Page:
Fingerprints of God, The Search for the Science of Spirituality

Barbara Bradley Hagerty
Riverhead Books, 2009

home_fingerprintsFingerprints of God came to my attention when I listened to parts of an interview of Hagerty on Doug Fabrizio’s Radio West show. I ran into the book at a sale and decided I’d let synchronicity play its dubious part.

The book is a modern day journalistic/memoir exploration of how science and religion or spirituality intersect. Hagerty gives a brief description of her childhood as a Christian Scientist, her adult relationship to it, and a spiritual experience that was an inspiration for writing the book. After years of interviewing religious people and scientists (who occasionally are the same) she concludes “science cannot prove God–but science is entirely consistent with God.”

She spends time on the many definitions of God and experiences or “doorways” into belief and mysticism. Hagerty tells us of interviews with mystics who claim sudden insight from a single experience that they claim changed them on a cellular level, she examines the stories of monks who spend years in quiet meditative lives away from society, and a variety of people in many fields.

Her issues include how prayer works, the effect of surrendering in defeat, and where seemingly simple, everyday desire to improve oneself fits. I enjoyed the description of similarities between ceremonies of the Catholic Church and the Diné people in the Southwest United States who use peyote. Throughout the book Hagerty finds similarities in experience and structure though church affiliation and religious history seem worlds apart.

The early part of the book is a chicken soup look at spirituality and its ever-continuing part of human life. Once that appears to be out of the way, she begins introducing more scientific history, methods, studies and questions. What are similarities between Moses seeing a burning bush and temporal lobe seizure? Is God a master electrician who has wired humans to feel spirituality and tossed in a few genes that predispose religious experience and belief? How is the brain changed from meditation? What is the mystery of similar near-death experiences world-wide?

The description that was most intriguing to me was of Dean Radin’s hypothesis of “entangled minds,” that he developed as a scientist at the Institute of Noetic Sciences (IONS). Hagerty explains how that idea has evolved in science, seemingly from Albert Einstein’s ideas in quantum theory that he called “spooky action at a distance.” The question is asked, “Could this be a start toward proving the existence of God?”

Science has not come to any solid conclusion, but it also is not completely disregarding the idea of God as it has in the past. There is turmoil in the ranks of scientists which makes the future of this subject all the more interesting.

This entry was posted in A Book Stream Review and tagged , , , . Bookmark the permalink.

11 Responses to Fingerprints of God, The Search for the Science of Spirituality

  1. Kathy says:

    Thanks for stopping by one of my blogs today and commenting. Had to come back and visit! I totally believe in “entangled minds”. In fact, I believe that there is one Mind and that is God manifesting the world. And that God is what Is. However, just typing these few sentences reminds me how challenging it is to put any of this in words. In fact, I think I failed. Hopefully, God is smiling.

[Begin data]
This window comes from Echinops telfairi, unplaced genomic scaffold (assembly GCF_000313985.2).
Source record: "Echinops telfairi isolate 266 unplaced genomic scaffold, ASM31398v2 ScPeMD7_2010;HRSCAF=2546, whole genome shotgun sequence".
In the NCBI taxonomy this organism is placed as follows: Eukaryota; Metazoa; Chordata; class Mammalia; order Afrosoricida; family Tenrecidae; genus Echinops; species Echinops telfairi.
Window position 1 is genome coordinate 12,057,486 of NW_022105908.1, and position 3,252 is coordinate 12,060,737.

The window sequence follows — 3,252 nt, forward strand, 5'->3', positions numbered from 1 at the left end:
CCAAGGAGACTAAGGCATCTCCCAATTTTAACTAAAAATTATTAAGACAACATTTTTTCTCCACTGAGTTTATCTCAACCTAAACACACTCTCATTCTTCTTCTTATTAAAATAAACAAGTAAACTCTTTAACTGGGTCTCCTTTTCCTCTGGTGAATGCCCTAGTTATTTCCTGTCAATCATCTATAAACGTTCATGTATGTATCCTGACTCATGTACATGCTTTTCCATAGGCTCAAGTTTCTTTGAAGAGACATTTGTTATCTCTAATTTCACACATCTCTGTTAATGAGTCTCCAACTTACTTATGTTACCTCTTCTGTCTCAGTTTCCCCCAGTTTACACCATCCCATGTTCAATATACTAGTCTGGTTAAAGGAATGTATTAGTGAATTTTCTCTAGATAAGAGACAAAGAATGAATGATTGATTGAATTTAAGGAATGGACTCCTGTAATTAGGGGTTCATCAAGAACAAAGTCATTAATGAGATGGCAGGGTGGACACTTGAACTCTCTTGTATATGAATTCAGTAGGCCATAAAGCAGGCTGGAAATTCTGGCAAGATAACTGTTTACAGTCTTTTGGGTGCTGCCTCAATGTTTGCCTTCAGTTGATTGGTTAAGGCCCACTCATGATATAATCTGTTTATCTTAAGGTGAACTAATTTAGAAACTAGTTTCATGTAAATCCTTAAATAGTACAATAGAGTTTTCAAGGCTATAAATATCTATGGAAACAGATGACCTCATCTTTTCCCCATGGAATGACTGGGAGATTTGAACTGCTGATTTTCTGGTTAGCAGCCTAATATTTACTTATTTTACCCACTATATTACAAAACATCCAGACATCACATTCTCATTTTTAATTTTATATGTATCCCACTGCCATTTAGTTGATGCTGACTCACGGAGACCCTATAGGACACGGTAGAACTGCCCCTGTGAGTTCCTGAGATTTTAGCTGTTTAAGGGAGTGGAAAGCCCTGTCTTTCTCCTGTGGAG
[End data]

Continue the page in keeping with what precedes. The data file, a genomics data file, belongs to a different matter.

2. very interesting – must see if I can find this book – I blogged about something similar today

  3. Yes, it was interesting. Thanks for visiting and I’ll go see what you wrote.

  4. Saw you peek at my blog, so here I am. Good post. I think that the more science looks honestly at things, the more it will realize that there is no reason for God to not exist. It doesn’t disprove science; it enhances the ideas.

  5. aFrankAngle says:

    Because the intersection of science and religion is a personal interest of mine, I’ve read my share on this subject. Compared to the others I read, I had a hard time with this book, thus didn’t finish it. Not sure why, maybe it wasn’t what I suspected (but not agree/disagree).

  6. Sometimes a book, for whatever reason, just doesn’t charm us. I’m curious why though, if you want to say. I know there are a lot of books I’ve felt that way about in every genre I’ve read. And hey, thanks for stopping by and commenting.

  7. Thanks for writing about this book. Looks like something I should check out. Her spiritual journey sounds a lot like mine. I’d like to find out more about the “entangled mind” theory. I too believe that “God” infuses the universe, but defining God is so difficult, and sometimes, it’s better to talk about it as Dickinson urged: tell the truth, but tell it slant.

  8. Thank you for visiting Deborah, I appreciate the input. Hagerty worked to give many sides to her research. She introduces a lot that then requires further reading, like “entangled minds.” I need to look that that up and read more about it because it seems to touch close to what I’ve been thinking, too. I’ll be visiting your website, so thanks again.

Leave a Reply

Fill in your details below or click an icon to log in: Logo

You are commenting using your account. Log Out /  Change )

Google photo

You are commenting using your Google account. Log Out /  Change )

Twitter picture

You are commenting using your Twitter account. Log Out /  Change )

Facebook photo

You are commenting using your Facebook account. Log Out /  Change )

Connecting to %s